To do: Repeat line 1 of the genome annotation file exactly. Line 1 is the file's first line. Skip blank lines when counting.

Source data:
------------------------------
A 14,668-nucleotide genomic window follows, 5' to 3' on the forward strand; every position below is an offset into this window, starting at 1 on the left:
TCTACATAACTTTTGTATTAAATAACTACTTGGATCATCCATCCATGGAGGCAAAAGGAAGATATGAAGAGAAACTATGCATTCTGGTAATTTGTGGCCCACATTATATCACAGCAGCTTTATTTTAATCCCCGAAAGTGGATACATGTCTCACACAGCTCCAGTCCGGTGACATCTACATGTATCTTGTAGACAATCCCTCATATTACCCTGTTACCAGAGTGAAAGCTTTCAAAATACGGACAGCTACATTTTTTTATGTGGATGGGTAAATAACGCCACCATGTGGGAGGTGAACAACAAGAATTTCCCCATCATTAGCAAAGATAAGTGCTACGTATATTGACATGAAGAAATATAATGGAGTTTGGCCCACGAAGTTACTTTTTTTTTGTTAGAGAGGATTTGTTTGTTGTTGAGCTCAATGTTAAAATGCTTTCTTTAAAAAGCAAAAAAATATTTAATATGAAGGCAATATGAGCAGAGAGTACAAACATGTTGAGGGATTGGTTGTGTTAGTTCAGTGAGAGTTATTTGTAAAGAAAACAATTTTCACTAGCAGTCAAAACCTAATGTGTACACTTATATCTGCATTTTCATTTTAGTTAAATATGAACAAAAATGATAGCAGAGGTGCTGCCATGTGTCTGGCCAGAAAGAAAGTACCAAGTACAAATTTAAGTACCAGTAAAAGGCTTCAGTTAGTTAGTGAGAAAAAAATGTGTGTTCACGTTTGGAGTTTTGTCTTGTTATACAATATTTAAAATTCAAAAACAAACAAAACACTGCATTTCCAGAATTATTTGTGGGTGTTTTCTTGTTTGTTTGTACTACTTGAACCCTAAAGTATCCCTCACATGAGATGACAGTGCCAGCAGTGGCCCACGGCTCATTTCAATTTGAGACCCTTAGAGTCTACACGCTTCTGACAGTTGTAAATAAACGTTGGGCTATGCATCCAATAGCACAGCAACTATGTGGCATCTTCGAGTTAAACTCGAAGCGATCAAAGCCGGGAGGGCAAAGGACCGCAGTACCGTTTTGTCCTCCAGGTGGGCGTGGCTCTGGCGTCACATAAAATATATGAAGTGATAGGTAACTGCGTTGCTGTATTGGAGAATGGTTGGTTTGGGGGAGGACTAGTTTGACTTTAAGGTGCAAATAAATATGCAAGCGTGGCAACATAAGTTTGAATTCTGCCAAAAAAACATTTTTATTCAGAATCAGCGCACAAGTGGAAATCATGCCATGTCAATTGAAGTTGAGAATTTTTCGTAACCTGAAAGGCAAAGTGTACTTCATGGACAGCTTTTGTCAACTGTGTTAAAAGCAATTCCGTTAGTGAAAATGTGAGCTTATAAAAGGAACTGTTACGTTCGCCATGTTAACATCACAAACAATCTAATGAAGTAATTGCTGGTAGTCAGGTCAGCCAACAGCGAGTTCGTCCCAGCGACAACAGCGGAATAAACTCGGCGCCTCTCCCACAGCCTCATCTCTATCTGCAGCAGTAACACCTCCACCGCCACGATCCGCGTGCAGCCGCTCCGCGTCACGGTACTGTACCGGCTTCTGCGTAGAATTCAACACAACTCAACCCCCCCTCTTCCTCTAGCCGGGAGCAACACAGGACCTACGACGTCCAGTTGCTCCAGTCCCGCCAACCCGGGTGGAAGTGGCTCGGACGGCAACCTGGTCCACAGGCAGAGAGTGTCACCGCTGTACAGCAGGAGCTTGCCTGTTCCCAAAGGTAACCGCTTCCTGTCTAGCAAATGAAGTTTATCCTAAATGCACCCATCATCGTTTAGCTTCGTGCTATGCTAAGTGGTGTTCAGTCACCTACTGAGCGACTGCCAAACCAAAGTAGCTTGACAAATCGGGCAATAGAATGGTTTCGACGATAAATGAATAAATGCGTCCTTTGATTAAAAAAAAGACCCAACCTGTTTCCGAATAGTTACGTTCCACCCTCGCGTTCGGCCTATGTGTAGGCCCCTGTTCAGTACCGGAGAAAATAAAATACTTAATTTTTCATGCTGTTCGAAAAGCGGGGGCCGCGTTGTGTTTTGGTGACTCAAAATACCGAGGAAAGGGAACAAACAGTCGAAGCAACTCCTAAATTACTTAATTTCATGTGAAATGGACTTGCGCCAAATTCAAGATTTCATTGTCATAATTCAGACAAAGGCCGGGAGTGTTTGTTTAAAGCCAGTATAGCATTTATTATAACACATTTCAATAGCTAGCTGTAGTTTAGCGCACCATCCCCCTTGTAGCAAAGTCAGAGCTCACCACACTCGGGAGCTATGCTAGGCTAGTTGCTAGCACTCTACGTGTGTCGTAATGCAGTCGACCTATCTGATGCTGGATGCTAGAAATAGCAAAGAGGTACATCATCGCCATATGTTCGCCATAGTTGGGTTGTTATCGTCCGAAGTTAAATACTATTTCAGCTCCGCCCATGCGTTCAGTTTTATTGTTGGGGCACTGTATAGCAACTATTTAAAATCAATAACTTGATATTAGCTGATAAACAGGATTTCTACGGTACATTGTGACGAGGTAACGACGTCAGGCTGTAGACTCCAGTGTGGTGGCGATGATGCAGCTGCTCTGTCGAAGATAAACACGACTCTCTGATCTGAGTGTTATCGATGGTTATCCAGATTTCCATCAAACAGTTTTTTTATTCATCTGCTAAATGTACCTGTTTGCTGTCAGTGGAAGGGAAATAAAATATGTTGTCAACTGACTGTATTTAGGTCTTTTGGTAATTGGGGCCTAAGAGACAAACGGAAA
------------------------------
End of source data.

A 14,668-nucleotide genomic window follows, 5' to 3' on the forward strand; every position below is an offset into this window, starting at 1 on the left: